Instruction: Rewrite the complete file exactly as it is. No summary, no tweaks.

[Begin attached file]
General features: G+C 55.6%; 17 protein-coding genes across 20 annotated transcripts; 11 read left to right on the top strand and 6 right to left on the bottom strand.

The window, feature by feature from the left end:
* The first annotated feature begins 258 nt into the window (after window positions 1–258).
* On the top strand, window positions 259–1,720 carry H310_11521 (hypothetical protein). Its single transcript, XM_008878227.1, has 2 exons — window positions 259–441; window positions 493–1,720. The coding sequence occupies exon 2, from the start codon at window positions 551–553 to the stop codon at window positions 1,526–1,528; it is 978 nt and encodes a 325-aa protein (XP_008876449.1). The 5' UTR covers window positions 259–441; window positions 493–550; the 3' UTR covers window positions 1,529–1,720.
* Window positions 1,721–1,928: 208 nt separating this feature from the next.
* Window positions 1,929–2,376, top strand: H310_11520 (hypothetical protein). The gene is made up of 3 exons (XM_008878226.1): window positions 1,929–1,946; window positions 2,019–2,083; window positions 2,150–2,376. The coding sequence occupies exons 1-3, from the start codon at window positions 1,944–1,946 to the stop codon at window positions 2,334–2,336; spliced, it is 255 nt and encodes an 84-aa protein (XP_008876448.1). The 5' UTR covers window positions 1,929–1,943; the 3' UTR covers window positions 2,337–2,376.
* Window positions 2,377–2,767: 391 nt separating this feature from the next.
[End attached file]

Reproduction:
General features: G+C 55.6%; 17 protein-coding genes across 20 annotated transcripts; 11 read left to right on the top strand and 6 right to left on the bottom strand.

The window, feature by feature from the left end:
* The first annotated feature begins 258 nt into the window (after window positions 1–258).
* On the top strand, window positions 259–1,720 carry H310_11521 (hypothetical protein). Its single transcript, XM_008878227.1, has 2 exons — window positions 259–441; window positions 493–1,720. The coding sequence occupies exon 2, from the start codon at window positions 551–553 to the stop codon at window positions 1,526–1,528; it is 978 nt and encodes a 325-aa protein (XP_008876449.1). The 5' UTR covers window positions 259–441; window positions 493–550; the 3' UTR covers window positions 1,529–1,720.
* Window positions 1,721–1,928: 208 nt separating this feature from the next.
* Window positions 1,929–2,376, top strand: H310_11520 (hypothetical protein). The gene is made up of 3 exons (XM_008878226.1): window positions 1,929–1,946; window positions 2,019–2,083; window positions 2,150–2,376. The coding sequence occupies exons 1-3, from the start codon at window positions 1,944–1,946 to the stop codon at window positions 2,334–2,336; spliced, it is 255 nt and encodes an 84-aa protein (XP_008876448.1). The 5' UTR covers window positions 1,929–1,943; the 3' UTR covers window positions 2,337–2,376.
* Window positions 2,377–2,767: 391 nt separating this feature from the next.